If your symptoms suggest SLE then your doctor will do some blood tests to diagnose SLE. Read about various blood and urine tests conducted to diagnose lupus.
The symptoms of Systematic Lupus can be vague, making it difficult to diagnose. Even when they do, patients can have a wide variety of organ involvement to make it difficult for a single test to detect it.
American Rheumatism Association has drawn 11 criteria based on various symptoms of SLE, to help doctors improve the accuracy of its diagnosis. A person is strongly thought to be suffering from SLE, if they develop at least 4 of these symptoms.
- A “butterfly rash” over the cheeks of patients face referred to as malar rash.
- Patchy redness with hyperpigmentation and hypopigmentation that can cause scarring.
- Skin rash in reaction to ultraviolate sunrays.
- Spontaneous sores or ulcers on the lining of mouth, nose or throat.
- Two or more swollen, tender joints of the extremities; also known as arthritis.
- Inflammation of the lining tissue around the heart or lungs, usually associated with chest pain upon breathing or changes of body position.
- Abnormal amounts of urine protein or clumps of cellular elements called casts that are detectable with a urinalysis.
- Brain irritation manifested by seizures and/or psychosis.
- Low white blood count (WBC) or red blood count (RBC), or platelet count on routine complete blood count testing.
- Abnormal immune tests include anti-DNA or anti-Sm [Smith] antibodies, falsely positive blood test for syphilis, anticardiolipin antibodies, lupus anticoagulant, or positive LE prep test.
- Positive testing of antinuclear antibodies in the blood.
With proper clinical criteria, some tests can help confirm a diagnosis of lupus. They can also help monitor the disease and show the effects of treatment.
Antinuclear Antibody (ANA) Test
Everyone with active lupus contains ANA which acts as a screening tool. Distinct antibody patterns can help doctors detect specific disease. However, a positive result for this test may not necessarily indicate lupus. Positive results are often seen with some other diseases and in a smaller percentage of people without lupus or other autoimmune disorders. This is why, doctors must consider testing the patient for other criteria also.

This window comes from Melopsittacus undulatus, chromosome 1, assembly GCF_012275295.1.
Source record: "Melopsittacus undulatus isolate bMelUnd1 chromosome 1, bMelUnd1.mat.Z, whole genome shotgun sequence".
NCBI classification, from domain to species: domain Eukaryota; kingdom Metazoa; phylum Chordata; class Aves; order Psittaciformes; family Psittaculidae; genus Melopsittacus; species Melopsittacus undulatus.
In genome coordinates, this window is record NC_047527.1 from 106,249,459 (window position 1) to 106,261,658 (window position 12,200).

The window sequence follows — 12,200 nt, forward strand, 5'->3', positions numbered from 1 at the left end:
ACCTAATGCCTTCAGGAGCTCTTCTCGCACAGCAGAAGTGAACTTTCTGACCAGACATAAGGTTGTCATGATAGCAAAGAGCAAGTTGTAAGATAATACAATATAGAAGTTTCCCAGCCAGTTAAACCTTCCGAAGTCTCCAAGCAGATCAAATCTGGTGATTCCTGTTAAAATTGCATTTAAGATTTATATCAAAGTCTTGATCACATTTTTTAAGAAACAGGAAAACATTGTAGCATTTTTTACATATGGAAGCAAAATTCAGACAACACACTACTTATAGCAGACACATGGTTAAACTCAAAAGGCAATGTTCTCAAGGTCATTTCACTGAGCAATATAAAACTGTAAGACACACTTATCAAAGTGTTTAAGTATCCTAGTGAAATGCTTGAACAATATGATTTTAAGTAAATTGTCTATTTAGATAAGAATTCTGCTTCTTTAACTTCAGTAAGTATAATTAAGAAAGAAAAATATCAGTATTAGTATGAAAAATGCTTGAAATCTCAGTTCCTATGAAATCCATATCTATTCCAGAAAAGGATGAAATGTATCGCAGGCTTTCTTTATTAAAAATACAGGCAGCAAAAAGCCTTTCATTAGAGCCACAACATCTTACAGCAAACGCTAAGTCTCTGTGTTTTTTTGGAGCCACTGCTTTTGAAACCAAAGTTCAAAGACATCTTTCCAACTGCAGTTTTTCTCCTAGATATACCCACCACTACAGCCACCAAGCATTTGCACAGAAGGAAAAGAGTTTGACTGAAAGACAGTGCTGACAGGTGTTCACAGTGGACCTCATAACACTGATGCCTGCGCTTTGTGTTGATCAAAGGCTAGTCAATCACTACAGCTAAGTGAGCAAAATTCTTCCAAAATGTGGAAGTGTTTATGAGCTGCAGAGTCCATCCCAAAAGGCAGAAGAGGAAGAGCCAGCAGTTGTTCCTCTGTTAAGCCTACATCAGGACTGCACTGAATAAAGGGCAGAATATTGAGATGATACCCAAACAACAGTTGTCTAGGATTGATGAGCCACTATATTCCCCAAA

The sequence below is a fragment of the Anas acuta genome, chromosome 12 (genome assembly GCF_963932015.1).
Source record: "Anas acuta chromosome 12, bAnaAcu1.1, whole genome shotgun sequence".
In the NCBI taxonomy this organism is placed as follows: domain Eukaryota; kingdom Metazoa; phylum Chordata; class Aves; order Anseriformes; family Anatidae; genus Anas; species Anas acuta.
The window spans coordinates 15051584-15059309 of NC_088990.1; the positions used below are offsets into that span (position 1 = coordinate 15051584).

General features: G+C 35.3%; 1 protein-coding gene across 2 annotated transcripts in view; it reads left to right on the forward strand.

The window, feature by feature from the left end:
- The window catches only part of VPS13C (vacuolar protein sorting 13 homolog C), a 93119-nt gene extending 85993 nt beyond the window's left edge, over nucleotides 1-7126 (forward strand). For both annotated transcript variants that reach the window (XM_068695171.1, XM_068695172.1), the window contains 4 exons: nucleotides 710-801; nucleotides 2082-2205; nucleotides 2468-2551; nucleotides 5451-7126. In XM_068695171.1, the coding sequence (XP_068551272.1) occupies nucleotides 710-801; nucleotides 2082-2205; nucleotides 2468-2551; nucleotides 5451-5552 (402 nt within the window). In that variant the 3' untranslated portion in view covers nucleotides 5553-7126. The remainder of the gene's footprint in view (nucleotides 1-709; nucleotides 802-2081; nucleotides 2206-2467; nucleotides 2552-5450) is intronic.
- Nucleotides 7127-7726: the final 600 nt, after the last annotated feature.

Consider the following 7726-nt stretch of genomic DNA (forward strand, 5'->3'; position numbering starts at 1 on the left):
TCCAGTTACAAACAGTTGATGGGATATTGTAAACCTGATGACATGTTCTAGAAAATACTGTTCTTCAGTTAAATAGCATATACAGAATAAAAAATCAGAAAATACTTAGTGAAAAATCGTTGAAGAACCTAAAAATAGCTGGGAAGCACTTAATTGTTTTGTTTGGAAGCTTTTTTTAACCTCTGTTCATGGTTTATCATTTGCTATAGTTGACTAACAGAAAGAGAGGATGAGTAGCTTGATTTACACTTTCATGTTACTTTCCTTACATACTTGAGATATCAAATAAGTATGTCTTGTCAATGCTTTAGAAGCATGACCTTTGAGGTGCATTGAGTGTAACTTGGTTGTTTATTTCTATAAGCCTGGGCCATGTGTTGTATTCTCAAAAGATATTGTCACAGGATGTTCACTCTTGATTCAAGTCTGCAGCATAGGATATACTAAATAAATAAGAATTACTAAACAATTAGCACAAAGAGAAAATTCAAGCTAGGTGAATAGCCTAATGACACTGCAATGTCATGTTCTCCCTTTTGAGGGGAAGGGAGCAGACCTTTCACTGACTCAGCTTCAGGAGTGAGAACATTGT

Antiphospholipid Antibodies (APLs) Test
Up to 60% of people with lupus contain APLs. Their presence can help confirm a diagnosis. But, people without lupus may also have APLs, making them not a foolproof method to detect lupus.
Anti-Sm is an antibody directed against Sm, a specific protein found in the cell nucleus. Up to 30% of people with lupus have the protein Sm and found rarely in people without it. This is why, a positive result to this test helps confirm lupus. But the test gets limited for the fact that only 30% of people with lupus test positive for the test. It can miss a large majority of people with lupus.
Besides blood tests, certain urine tests can also be used to diagnose and monitor the effects of lupus on kidneys. They are:
Measurement of Glomerular Filtration Rate and Proteinuria
This test measures how effective the kidneys are at filtering the blood to eliminate waste products. It is conducted on urine collected over a 24-hour period.
This test is performed on a one-time urine sample. It measures for protein loss, which is an indicator of kidney function.
Urinalysis can be used in screening for kidney disease. The presence of protein, red blood cells, white blood cells, and cellular casts may all indicate kidney disease.
Once SLE is diagnosed, you will normally be advised to have regular checks and tests. For example, regular blood tests to check for anaemia and urine tests to check for kidney problems.
Read more articles on Lupus.
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